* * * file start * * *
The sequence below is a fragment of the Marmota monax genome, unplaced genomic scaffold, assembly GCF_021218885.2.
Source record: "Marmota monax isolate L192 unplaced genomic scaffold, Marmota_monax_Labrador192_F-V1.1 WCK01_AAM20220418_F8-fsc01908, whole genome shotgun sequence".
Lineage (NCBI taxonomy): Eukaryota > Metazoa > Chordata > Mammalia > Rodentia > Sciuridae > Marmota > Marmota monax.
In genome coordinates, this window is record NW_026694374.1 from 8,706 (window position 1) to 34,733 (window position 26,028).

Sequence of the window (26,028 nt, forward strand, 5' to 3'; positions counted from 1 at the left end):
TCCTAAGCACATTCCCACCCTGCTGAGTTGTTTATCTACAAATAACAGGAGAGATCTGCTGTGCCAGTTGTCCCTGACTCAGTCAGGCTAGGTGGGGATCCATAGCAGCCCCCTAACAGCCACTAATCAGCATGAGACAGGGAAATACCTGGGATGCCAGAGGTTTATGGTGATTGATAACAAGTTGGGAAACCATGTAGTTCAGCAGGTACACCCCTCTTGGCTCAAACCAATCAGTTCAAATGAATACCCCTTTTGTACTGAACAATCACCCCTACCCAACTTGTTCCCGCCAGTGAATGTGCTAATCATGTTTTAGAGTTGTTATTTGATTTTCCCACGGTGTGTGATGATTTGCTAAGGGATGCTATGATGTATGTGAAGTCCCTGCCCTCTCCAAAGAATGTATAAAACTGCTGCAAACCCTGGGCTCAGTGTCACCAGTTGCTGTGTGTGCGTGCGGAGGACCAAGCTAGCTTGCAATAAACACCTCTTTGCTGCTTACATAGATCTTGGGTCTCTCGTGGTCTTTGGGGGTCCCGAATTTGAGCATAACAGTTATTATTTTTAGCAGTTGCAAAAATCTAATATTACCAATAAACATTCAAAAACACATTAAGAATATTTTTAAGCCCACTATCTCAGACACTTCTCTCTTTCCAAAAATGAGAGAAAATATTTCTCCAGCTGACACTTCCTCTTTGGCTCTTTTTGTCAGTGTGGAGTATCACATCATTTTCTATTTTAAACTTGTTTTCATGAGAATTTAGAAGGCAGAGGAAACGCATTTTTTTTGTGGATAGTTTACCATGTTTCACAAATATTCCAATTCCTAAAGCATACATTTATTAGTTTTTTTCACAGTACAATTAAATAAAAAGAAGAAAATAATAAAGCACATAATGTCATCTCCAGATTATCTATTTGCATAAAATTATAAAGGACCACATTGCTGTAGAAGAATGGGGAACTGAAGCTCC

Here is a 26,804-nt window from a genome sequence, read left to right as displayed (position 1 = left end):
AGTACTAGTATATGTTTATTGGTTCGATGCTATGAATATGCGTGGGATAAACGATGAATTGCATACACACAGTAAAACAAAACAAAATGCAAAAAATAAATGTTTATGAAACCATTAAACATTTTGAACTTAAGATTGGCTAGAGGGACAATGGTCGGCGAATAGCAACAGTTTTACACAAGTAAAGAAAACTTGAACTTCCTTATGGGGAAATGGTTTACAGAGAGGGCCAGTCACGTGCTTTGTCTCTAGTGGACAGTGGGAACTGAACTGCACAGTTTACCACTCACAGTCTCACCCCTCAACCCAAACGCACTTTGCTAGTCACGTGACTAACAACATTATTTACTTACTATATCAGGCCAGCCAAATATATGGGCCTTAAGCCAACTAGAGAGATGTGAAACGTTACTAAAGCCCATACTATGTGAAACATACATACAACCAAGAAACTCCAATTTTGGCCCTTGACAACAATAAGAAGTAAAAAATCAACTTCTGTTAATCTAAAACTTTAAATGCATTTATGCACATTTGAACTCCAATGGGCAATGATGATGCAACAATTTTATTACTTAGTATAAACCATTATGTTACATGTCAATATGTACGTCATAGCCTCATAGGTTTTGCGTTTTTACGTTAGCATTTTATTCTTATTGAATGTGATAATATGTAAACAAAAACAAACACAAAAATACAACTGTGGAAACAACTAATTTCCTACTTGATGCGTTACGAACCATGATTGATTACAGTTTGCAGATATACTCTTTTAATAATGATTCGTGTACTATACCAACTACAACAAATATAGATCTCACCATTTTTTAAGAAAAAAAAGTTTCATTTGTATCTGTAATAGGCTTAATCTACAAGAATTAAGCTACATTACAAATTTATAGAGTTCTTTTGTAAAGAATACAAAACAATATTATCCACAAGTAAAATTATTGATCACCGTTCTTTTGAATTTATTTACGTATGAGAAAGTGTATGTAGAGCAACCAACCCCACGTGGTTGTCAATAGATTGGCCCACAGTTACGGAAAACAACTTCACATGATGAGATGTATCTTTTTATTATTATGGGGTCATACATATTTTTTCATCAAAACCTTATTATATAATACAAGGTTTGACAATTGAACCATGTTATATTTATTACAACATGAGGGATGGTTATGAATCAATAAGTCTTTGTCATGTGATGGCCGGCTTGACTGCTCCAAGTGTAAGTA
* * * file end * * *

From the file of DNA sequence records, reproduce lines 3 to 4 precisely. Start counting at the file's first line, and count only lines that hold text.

Lineage (NCBI taxonomy): Eukaryota > Metazoa > Chordata > Mammalia > Rodentia > Sciuridae > Marmota > Marmota monax.
In genome coordinates, this window is record NW_026694374.1 from 8,706 (window position 1) to 34,733 (window position 26,028).